Utah police seized about $2.2 million in cash last year under a law allowing authorities to take someone’s property even if they aren’t charged or convicted of a crime, a state report showed.
The 2017 report on state asset forfeiture showed virtually all of the money and other assets seized by police came in drug investigations.
In 13 percent of the cases no criminal charges were filed.
The report, released by the Utah Commission on Criminal and Juvenile Justice last week, showed an increase in cash seized by state police over previous years, likely due to a few large incidents, the commission said.
In addition to the cash, police also seized an additional $401,000 worth of property, including several cars and hundreds of gambling machines.
After assets were taken by authorities, roughly $687,000 was routed back to law enforcement and drug courts.
Civil asset forfeiture laws in states across the country have been criticized by civil liberties advocates who say they can be abused by police to shake down suspected criminals without having to file charges. Three states —North Carolina, New Mexico and Nebraska — outlaw civil asset forfeiture entirely and 11 require a criminal conviction for forfeiture proceedings to begin, according to the National Conference of State Legislatures.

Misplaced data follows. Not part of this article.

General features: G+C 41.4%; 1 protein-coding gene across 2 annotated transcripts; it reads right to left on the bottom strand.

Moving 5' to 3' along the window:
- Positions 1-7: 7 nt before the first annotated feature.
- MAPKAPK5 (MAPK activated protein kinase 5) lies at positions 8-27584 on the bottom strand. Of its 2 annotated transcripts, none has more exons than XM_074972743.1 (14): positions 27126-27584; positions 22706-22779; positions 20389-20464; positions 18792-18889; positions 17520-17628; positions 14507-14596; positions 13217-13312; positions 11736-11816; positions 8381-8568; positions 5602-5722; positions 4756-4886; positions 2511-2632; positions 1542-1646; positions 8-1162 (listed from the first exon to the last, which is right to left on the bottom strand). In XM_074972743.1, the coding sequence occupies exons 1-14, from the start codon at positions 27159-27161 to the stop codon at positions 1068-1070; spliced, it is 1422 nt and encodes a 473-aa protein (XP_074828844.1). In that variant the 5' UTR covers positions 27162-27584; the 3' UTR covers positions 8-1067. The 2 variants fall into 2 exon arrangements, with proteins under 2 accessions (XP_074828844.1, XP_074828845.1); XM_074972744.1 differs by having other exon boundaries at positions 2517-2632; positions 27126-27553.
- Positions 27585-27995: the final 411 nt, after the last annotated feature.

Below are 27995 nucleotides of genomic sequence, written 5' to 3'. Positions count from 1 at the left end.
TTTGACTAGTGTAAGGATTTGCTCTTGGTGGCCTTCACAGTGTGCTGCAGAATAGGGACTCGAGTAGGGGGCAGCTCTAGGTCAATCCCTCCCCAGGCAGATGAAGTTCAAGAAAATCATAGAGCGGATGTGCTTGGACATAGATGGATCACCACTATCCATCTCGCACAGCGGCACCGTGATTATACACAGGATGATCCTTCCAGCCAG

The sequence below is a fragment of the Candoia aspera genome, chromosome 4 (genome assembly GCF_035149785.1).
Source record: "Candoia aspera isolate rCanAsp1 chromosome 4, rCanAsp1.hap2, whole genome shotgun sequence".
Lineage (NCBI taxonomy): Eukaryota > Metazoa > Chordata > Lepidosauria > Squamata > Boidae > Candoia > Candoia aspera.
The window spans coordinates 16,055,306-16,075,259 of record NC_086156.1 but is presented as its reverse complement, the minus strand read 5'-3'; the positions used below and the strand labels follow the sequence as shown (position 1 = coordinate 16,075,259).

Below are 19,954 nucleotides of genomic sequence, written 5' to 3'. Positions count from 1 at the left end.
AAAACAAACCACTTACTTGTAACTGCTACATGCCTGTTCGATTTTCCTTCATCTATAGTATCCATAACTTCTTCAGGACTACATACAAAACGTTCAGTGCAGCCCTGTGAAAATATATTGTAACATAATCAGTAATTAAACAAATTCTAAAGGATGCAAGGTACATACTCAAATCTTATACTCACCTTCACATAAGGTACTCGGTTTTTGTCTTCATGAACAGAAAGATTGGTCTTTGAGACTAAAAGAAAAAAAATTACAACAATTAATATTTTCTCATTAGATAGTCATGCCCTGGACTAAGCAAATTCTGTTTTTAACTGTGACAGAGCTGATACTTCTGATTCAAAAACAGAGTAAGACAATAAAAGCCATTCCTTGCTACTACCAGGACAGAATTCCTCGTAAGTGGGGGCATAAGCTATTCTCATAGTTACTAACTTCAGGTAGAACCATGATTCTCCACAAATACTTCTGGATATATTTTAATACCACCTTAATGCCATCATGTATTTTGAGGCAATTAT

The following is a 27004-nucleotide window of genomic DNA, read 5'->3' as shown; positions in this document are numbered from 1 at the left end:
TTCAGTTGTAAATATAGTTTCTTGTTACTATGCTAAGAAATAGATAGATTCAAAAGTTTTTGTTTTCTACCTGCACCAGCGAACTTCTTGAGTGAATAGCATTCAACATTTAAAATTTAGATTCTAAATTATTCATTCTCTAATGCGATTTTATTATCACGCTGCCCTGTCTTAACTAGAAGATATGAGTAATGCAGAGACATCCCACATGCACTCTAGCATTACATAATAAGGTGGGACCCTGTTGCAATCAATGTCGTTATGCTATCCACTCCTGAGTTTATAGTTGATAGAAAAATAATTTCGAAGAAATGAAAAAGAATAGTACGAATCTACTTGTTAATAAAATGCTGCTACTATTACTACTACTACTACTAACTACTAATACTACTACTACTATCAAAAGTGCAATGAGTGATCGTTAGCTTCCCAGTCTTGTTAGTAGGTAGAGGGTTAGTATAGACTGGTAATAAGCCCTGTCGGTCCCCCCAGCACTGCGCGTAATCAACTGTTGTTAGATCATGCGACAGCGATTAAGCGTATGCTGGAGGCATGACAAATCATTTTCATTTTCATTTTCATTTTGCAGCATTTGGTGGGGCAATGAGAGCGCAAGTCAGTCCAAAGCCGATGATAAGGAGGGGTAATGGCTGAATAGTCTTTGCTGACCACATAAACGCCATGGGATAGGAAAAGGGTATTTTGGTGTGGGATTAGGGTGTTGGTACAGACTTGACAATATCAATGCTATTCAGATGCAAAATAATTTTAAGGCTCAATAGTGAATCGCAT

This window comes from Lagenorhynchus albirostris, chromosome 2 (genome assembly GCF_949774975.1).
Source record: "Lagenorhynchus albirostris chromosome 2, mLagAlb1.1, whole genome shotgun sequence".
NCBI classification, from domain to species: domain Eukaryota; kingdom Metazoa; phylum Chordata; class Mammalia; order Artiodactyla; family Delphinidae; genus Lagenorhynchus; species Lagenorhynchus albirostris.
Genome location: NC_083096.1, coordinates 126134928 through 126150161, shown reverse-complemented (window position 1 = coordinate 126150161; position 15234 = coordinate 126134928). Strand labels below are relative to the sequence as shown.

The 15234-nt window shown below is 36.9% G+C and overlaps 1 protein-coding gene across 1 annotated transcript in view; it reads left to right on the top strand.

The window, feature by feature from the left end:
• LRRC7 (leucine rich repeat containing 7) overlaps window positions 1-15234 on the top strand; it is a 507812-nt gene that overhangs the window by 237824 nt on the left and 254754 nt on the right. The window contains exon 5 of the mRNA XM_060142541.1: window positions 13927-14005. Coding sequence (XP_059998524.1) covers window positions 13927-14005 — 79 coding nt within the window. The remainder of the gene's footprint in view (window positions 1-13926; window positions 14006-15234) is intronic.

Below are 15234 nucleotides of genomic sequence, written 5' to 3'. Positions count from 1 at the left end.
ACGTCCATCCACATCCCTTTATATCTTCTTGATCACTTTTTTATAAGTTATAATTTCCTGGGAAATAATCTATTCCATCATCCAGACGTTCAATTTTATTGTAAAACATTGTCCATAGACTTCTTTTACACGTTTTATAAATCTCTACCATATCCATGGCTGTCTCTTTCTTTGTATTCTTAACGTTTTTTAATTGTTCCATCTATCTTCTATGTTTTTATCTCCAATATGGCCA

Law enforcement agencies say the laws can be critical to dismantling large-scale criminal operations and drug networks while also helping authorities fund key programs or buy equipment.
The average amount of cash seized by Utah authorities was $1,000. Authorities seized as little as $50 and as much as $910,000 in a single incident.
That relatively low average disturbed Connor Boyack, president of libertarian-leaning nonprofit group Libertas Institute, who has pushed to limit asset forfeiture in Utah.
“It creates huge financial disincentive for somebody to hire an attorney and pay several thousands of dollars to try and fight a forfeiture of such a small amount of property,” he said.
More than one-third of the seizures were reported by the Salt Lake Police Department, though 24 state and local agencies reported making at least one forfeiture.
After assets are seized, they are placed into a state fund which can then be used to distribute grants to law enforcement services. In 2017 grants were given to state and local agencies for a variety of task forces and to pay for equipment and training such as body cameras, rifles and riot gear.
In addition to the money seized by state officials, Utah agencies also received $1.1 million from federal agencies that seized property from people in the state, including the Drug Enforcement Administration and the Internal Revenue Service.
A case in which a Utah man has challenged police seizure of $500,000 during a 2016 traffic stop is currently pending at the Utah Supreme Court. The man, Kyle Savely, was not charged with anything except a traffic violation and claims that police went around the law to take his money.